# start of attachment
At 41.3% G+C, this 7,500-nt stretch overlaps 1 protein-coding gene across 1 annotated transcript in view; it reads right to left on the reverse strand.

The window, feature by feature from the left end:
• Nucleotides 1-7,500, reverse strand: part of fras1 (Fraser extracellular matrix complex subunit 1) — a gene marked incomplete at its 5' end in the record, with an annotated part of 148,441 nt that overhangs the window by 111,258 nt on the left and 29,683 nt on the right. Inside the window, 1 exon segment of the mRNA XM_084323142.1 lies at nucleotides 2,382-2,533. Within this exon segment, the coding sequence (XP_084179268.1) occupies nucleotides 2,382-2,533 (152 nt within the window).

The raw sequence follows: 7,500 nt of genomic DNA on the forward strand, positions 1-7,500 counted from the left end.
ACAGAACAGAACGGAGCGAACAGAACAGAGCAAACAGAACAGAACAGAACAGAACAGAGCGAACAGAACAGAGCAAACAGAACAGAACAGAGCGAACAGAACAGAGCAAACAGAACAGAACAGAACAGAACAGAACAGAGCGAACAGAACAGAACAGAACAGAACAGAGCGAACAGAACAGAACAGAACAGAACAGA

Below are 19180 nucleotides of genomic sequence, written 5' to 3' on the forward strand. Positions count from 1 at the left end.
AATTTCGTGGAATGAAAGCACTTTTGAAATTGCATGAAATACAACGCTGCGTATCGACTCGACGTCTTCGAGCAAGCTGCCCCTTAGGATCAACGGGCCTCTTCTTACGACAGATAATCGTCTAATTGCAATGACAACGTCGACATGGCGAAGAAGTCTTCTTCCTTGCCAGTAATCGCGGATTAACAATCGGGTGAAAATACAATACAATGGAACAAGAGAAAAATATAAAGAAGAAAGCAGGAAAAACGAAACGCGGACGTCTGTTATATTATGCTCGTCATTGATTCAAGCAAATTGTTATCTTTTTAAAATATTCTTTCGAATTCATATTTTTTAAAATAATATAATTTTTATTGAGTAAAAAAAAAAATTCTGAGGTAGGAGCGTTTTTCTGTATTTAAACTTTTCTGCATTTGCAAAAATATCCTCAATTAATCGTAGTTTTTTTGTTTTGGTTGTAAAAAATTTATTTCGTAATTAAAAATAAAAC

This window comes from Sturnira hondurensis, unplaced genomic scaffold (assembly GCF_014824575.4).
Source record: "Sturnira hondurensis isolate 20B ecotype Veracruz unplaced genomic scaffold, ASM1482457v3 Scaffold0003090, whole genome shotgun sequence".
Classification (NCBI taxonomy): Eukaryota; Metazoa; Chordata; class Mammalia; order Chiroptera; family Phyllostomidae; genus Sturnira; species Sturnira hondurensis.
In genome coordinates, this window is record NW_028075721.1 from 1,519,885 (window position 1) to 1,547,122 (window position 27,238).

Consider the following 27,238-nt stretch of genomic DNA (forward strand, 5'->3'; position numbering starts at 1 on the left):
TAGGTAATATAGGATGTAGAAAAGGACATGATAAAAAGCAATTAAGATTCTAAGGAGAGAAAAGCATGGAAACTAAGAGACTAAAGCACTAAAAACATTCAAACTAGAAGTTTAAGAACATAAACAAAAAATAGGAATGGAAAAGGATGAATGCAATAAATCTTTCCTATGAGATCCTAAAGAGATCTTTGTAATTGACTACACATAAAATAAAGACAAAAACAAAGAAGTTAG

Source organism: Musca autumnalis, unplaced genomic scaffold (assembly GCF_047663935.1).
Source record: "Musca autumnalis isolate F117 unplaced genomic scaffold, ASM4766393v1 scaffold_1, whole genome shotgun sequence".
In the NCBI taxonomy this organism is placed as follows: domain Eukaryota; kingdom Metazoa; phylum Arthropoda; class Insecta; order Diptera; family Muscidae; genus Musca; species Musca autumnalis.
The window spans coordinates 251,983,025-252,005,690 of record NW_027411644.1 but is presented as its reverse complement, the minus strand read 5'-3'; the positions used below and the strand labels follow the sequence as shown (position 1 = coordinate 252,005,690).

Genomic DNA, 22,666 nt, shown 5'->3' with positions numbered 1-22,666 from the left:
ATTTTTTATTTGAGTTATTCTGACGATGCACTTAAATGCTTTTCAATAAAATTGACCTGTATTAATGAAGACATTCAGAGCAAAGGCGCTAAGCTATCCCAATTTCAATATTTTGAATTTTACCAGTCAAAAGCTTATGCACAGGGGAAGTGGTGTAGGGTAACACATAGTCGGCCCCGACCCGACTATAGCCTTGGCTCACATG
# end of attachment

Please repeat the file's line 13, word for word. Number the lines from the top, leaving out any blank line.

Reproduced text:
TAGGTAATATAGGATGTAGAAAAGGACATGATAAAAAGCAATTAAGATTCTAAGGAGAGAAAAGCATGGAAACTAAGAGACTAAAGCACTAAAAACATTCAAACTAGAAGTTTAAGAACATAAACAAAAAATAGGAATGGAAAAGGATGAATGCAATAAATCTTTCCTATGAGATCCTAAAGAGATCTTTGTAATTGACTACACATAAAATAAAGACAAAAACAAAGAAGTTAG